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It's the model, stupid!

Marianne Fay's picture

“The essential problem is that our models – both risk models and econometric models – as complex as they have become, are still too simple to capture the full array of governing variables that drive global economic reality.[...] But risk management can never reach perfection. It will eventually fail and a disturbing reality will be laid bare, prompting an unexpected and sharp discontinuous response..”   Alan Greenspan, former Governor of the US Federal Reserve, writing in the "Opinion" column of the FTMarch 16 2008.

The current financial meltdown has exposed the excessive risk-taking behavior of banks and investment firms over the last decade in the United States and much of the Western World. This has led to much soul-searching. A recent NYT article ( “Risk Mismanagement” by Joe Nocera, New York Times, January 4 2009) argues that the meltdown can be blamed on the way financial sector firms (and regulators) calculated exposure. Most relied on a class of models called VaR — Value at Risk. These very complex mathematical models express risk over an entire portfolio as a single number. For example, a $50 million weekly VAR means there is a 99% chance the portfolio will not lose more than $50 million over the course of the coming week.

The problem with VaR is that it assumes a normal market. And it says nothing about what would happen in the remaining 1% -- the tail of the distribution. Some argue that VaR is a poor risk-management tool, even a dangerous one if its use creates a false sense of security. Others, however, argue that there is much to be said for a measure that captures 99% of the risk. And still others claim that models cannot be blamed -- only the naïve use that was made of them. This group maintains that VaR models are useful when combined with professional expertise and good judgment. Indeed, Goldman Sachs--the one firm that came out relatively unscathed from the meltdown--used both mathematical models and good judgment to pull out early from the more toxic markets.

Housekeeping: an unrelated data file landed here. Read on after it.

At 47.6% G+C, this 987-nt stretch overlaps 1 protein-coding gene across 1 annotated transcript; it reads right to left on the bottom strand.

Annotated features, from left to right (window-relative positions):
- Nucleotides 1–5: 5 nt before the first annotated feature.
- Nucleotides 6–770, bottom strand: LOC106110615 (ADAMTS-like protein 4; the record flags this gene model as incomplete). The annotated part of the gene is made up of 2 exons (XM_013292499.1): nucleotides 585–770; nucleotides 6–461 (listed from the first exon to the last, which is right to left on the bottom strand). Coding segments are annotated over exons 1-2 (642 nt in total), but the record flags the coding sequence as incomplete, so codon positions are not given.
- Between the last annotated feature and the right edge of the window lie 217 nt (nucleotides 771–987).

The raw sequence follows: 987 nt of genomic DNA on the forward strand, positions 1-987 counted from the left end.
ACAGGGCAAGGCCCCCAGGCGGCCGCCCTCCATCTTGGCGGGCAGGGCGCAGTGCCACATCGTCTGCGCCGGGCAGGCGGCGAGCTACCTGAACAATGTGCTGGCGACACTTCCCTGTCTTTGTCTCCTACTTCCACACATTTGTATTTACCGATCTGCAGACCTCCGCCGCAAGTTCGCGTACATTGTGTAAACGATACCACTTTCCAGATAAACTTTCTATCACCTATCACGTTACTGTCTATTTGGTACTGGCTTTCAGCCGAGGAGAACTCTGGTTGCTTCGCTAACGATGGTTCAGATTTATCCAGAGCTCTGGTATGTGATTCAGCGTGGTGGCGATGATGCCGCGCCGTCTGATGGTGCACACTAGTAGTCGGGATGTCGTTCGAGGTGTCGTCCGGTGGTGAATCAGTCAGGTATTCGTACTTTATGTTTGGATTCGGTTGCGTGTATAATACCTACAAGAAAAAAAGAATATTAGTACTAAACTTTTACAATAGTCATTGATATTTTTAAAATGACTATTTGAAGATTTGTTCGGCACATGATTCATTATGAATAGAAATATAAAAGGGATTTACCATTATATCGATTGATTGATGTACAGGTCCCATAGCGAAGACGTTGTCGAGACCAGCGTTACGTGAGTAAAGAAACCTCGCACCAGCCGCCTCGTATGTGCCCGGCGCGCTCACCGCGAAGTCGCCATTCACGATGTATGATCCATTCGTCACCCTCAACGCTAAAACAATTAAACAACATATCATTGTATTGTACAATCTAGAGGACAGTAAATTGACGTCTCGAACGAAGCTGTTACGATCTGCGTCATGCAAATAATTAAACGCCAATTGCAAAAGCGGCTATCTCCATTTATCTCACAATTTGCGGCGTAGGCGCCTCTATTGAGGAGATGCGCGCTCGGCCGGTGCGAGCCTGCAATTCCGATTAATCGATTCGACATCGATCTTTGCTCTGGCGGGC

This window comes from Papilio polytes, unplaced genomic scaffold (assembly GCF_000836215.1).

So what does this have to do with climate change? Well, here again we have a situation where economists (and their clients) want a quantification of risk. This is needed because decisions to abate climate change have costs -- potentially high costs. And most integrated assessment models (IAMs which are the climate change economists’ equivalent to the financiers’ VaRs) show that the potential cost of climate change (the “value at risk”) is relatively modest in present discounted value terms. The optimal path, from this perspective, may be to abate modestly now and increase efforts later when the world is (hopefully) richer and has access to better technology.

The problem of course is that most IAMs suffer from the same limitations as the VAR. They typically don’t go into the “tails” of the distribution, where catastrophes potentially lie. Large, irreversible catastrophes of the kind we had not even envisaged 15 years ago such as the shutting down of the North Atlantic current, which could bring a new ice age to Northern Europe and trigger untold disasters.

More generally, if we agree with Alan Greenspan’s view that “our models – both risk models and econometric models – as complex as they have become, are still too simple to capture the full array of governing variables that drive global economic reality.[...]” what should we think of the limitations of models that hope to add the full array of variables governing climate change and associated physical impacts?

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